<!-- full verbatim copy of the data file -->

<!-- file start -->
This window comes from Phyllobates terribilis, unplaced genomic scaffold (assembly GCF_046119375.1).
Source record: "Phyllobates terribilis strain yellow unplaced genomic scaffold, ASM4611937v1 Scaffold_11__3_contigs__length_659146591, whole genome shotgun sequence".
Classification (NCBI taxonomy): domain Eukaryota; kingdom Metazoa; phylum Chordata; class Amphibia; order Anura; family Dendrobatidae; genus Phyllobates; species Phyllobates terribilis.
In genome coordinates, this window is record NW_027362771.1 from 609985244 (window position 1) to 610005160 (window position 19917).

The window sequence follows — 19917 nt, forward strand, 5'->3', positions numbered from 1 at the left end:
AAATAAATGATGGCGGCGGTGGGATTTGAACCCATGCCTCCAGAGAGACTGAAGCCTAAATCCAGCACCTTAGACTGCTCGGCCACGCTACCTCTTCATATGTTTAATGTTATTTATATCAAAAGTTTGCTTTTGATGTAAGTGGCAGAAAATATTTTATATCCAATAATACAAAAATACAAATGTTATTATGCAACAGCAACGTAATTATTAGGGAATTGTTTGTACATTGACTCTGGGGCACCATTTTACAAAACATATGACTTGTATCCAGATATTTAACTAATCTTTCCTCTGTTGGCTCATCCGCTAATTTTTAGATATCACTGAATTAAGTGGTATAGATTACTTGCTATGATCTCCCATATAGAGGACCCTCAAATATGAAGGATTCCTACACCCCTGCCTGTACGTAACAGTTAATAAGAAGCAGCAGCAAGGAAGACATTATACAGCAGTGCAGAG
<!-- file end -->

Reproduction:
This window comes from Phyllobates terribilis, unplaced genomic scaffold (assembly GCF_046119375.1).
Source record: "Phyllobates terribilis strain yellow unplaced genomic scaffold, ASM4611937v1 Scaffold_11__3_contigs__length_659146591, whole genome shotgun sequence".
Classification (NCBI taxonomy): domain Eukaryota; kingdom Metazoa; phylum Chordata; class Amphibia; order Anura; family Dendrobatidae; genus Phyllobates; species Phyllobates terribilis.
In genome coordinates, this window is record NW_027362771.1 from 609985244 (window position 1) to 610005160 (window position 19917).

The window sequence follows — 19917 nt, forward strand, 5'->3', positions numbered from 1 at the left end:
AAATAAATGATGGCGGCGGTGGGATTTGAACCCATGCCTCCAGAGAGACTGAAGCCTAAATCCAGCACCTTAGACTGCTCGGCCACGCTACCTCTTCATATGTTTAATGTTATTTATATCAAAAGTTTGCTTTTGATGTAAGTGGCAGAAAATATTTTATATCCAATAATACAAAAATACAAATGTTATTATGCAACAGCAACGTAATTATTAGGGAATTGTTTGTACATTGACTCTGGGGCACCATTTTACAAAACATATGACTTGTATCCAGATATTTAACTAATCTTTCCTCTGTTGGCTCATCCGCTAATTTTTAGATATCACTGAATTAAGTGGTATAGATTACTTGCTATGATCTCCCATATAGAGGACCCTCAAATATGAAGGATTCCTACACCCCTGCCTGTACGTAACAGTTAATAAGAAGCAGCAGCAAGGAAGACATTATACAGCAGTGCAGAG